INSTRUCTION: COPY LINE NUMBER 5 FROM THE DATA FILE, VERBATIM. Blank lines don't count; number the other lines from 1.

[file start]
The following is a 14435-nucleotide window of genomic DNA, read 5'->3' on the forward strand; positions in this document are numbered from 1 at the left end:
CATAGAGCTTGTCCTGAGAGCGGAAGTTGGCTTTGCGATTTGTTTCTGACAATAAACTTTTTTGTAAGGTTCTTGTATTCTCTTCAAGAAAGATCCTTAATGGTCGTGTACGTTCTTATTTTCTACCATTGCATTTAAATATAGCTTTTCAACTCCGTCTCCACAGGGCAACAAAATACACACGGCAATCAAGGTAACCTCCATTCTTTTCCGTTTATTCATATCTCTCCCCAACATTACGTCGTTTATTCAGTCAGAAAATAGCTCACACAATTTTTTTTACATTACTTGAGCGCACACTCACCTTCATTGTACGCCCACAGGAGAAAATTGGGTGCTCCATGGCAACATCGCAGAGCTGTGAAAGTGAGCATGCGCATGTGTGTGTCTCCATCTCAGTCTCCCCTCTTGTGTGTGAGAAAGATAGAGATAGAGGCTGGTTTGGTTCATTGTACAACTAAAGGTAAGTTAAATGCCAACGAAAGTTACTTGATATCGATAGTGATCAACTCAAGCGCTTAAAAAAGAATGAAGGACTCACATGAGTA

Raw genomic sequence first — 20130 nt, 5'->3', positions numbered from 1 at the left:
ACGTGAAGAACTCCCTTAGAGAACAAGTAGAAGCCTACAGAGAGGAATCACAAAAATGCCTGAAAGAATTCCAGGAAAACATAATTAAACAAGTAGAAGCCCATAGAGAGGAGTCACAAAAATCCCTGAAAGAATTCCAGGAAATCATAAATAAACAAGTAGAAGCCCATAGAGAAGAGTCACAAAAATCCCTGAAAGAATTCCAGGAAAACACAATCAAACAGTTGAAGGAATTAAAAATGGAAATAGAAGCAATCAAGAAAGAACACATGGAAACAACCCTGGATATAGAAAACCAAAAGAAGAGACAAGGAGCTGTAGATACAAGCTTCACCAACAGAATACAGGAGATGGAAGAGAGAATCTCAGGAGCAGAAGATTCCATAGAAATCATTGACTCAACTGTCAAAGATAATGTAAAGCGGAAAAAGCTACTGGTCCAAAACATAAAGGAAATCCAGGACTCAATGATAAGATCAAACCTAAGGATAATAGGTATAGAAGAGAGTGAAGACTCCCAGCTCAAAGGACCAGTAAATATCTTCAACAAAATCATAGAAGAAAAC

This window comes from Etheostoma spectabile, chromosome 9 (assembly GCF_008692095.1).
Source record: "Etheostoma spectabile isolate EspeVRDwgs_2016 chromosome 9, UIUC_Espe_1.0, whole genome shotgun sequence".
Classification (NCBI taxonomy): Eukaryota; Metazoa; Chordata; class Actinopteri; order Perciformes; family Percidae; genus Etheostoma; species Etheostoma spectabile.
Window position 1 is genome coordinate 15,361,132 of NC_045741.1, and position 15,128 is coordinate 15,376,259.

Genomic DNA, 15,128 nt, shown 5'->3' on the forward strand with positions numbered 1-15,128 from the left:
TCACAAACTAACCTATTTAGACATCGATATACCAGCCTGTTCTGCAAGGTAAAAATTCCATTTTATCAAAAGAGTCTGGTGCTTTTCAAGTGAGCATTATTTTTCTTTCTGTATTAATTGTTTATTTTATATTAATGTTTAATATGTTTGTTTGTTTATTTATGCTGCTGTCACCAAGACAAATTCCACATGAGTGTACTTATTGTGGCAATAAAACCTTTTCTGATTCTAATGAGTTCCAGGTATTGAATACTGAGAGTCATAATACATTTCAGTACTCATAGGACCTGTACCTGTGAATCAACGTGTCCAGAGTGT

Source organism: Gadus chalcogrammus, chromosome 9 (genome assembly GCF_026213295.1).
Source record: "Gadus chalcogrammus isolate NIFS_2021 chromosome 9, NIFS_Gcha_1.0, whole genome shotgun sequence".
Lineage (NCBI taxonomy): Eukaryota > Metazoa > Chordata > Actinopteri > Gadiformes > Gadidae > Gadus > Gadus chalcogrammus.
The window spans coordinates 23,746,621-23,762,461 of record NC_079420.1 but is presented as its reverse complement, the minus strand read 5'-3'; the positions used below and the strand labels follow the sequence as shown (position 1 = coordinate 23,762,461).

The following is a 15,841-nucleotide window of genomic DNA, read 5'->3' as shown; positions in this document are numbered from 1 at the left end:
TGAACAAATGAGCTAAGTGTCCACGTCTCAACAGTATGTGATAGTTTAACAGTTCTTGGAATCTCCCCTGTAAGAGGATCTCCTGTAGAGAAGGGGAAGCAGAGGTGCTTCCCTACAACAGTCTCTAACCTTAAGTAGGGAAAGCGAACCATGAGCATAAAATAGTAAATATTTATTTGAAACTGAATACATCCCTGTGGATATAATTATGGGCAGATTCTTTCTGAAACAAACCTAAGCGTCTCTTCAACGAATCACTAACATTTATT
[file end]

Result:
This window comes from Etheostoma spectabile, chromosome 9 (assembly GCF_008692095.1).